Billy West closely imitated Charlie Chaplin in a long series of comedies for different studios. While Chaplin was making the excellent Mutual comedies, West was making imitations of Chaplin's Essanay comedies. When Chaplin moved on to First National distribution, Billy West was still making comedies for King-Bee. King-Bee often came up with some interesting ads, but I couldn't find any from June, 1918.

Moving Picture World, 01-June-1918
"Straight and Narrow" featured Oliver Hardy, future partner of Stan Laurel and Leo White, who had worked with Chaplin.

Moving Picture World, 01-June-1918
Two fans of Billy West named their son after him.

Moving Picture World, 01-June-1918
I like the reference below the item to a war-time Red Cross drive.

Moving Picture World, 08-June-1918
Billy West's new leading lady was Myrtle Lind. "Playmates" also featured "Director Charles Parrott (later known as Charley Chase), who makes his debut as an actor in King-Bee Comedies, portraying a dope fiend."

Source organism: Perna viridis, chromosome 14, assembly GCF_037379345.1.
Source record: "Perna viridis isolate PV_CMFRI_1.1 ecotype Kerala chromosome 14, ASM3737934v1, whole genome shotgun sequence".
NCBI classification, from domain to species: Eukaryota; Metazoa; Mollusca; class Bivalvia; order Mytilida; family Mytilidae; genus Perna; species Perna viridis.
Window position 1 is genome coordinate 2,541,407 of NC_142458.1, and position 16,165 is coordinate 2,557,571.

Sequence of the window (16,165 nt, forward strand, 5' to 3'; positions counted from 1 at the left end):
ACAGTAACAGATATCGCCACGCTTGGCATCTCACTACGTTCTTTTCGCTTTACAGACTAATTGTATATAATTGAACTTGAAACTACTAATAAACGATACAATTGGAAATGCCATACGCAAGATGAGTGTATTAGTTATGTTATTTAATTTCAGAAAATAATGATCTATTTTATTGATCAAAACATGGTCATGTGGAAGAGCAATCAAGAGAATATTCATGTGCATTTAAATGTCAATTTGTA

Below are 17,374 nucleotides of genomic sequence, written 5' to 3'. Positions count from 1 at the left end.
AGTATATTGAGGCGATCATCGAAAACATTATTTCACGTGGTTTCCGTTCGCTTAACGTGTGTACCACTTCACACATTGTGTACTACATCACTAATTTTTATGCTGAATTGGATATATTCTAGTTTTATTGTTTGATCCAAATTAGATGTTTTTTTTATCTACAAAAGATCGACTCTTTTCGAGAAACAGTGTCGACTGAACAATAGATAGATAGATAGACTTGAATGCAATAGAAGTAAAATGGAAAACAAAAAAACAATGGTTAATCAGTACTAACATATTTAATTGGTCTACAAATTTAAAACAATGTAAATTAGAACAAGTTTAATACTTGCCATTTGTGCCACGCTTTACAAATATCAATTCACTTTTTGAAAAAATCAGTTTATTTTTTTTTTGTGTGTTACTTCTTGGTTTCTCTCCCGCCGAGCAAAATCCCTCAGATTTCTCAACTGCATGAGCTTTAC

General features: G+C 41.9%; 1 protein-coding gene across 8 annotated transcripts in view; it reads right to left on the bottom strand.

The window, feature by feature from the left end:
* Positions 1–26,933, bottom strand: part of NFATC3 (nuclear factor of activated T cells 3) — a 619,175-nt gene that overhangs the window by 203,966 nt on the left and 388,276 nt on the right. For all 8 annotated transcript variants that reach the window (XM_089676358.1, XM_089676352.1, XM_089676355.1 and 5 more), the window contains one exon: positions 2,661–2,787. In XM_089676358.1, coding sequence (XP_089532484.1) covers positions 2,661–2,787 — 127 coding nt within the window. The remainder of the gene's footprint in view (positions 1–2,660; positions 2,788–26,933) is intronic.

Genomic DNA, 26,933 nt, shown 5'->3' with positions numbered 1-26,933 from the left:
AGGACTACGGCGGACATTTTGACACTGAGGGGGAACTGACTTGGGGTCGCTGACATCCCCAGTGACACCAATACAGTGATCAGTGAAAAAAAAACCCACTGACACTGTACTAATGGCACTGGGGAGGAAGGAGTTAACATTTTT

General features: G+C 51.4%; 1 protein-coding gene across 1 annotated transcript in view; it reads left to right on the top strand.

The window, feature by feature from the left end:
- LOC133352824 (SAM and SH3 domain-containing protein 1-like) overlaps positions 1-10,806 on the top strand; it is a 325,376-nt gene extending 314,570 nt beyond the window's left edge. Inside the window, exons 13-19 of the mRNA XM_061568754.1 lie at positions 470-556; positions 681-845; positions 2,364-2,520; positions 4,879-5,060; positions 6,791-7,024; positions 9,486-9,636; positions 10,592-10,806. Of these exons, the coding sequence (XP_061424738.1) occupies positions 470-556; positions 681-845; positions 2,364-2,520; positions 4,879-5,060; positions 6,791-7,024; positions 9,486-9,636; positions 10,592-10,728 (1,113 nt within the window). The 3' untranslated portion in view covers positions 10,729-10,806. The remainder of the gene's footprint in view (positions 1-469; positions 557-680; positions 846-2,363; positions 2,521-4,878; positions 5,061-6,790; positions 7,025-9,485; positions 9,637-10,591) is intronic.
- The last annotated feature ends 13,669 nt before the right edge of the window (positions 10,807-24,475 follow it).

Moving Picture World, 15-June-1918
Billy chose not to wear his Chaplin mustache for "Playmates," where he and Oliver Hardy played young children, in a large-scaled set, just as Hardy did in 1930 with Stan Laurel and without his mustache in "Brats."  King-Bee was making Billy West dolls that exhibitors could give away to their audiences.  I would like to see one of those.

Moving Picture World, 22-June-1918
Charles Parrott, who later starred in comedies as Charlie Chase, and Billy West planned to cooperate on a musical.  Parrott would write the lyrics and West would compose the music.

Moving Picture World, 22-June-1918
"Beauty in Distress" was to feature lots of pretty girls.

Moving Picture World, 22-June-1918
This item describes the special set for "Playmates," which would make Billy West and Oliver Hardy look like small children.

Moving Picture World, 29-June-1918
In its first year, King-Bee produced a Billy West comedy every two weeks.

Monday, June 25, 2018

Lloyd Has Scorned a Slapstick Make-Up -- June 25, 2018

Film Daily, 22-June-1918
In this Pathé ad, Harold Lloyd sits with a copy of How to Box.  He appears to be biting on a coin to see if it is real.  The ad says that  his comedies played for 400 days at various big theaters in New York City.